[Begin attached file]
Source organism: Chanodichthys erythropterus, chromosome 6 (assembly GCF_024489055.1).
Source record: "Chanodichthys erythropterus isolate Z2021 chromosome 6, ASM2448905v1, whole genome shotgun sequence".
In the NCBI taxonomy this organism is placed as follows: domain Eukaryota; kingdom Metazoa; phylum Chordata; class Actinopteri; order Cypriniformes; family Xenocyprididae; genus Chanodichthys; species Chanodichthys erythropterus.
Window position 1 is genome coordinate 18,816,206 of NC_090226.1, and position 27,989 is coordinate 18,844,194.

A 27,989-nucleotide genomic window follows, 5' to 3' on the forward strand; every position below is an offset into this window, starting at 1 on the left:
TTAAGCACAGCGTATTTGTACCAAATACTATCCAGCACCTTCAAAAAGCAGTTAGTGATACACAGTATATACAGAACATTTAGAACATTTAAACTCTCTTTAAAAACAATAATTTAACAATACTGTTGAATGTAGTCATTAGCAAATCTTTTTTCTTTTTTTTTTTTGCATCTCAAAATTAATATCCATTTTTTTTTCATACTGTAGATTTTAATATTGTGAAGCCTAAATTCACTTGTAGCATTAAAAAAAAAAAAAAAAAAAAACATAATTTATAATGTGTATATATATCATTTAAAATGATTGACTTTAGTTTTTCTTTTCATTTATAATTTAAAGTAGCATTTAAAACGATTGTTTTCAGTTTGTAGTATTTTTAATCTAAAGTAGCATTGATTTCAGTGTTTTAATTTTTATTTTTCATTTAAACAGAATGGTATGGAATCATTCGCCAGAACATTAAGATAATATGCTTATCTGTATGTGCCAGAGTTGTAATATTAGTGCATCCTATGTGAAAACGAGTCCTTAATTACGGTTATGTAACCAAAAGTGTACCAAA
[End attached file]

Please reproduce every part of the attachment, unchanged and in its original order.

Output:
Source organism: Chanodichthys erythropterus, chromosome 6 (assembly GCF_024489055.1).
Source record: "Chanodichthys erythropterus isolate Z2021 chromosome 6, ASM2448905v1, whole genome shotgun sequence".
In the NCBI taxonomy this organism is placed as follows: domain Eukaryota; kingdom Metazoa; phylum Chordata; class Actinopteri; order Cypriniformes; family Xenocyprididae; genus Chanodichthys; species Chanodichthys erythropterus.
Window position 1 is genome coordinate 18,816,206 of NC_090226.1, and position 27,989 is coordinate 18,844,194.

A 27,989-nucleotide genomic window follows, 5' to 3' on the forward strand; every position below is an offset into this window, starting at 1 on the left:
TTAAGCACAGCGTATTTGTACCAAATACTATCCAGCACCTTCAAAAAGCAGTTAGTGATACACAGTATATACAGAACATTTAGAACATTTAAACTCTCTTTAAAAACAATAATTTAACAATACTGTTGAATGTAGTCATTAGCAAATCTTTTTTCTTTTTTTTTTTTGCATCTCAAAATTAATATCCATTTTTTTTTCATACTGTAGATTTTAATATTGTGAAGCCTAAATTCACTTGTAGCATTAAAAAAAAAAAAAAAAAAAAACATAATTTATAATGTGTATATATATCATTTAAAATGATTGACTTTAGTTTTTCTTTTCATTTATAATTTAAAGTAGCATTTAAAACGATTGTTTTCAGTTTGTAGTATTTTTAATCTAAAGTAGCATTGATTTCAGTGTTTTAATTTTTATTTTTCATTTAAACAGAATGGTATGGAATCATTCGCCAGAACATTAAGATAATATGCTTATCTGTATGTGCCAGAGTTGTAATATTAGTGCATCCTATGTGAAAACGAGTCCTTAATTACGGTTATGTAACCAAAAGTGTACCAAA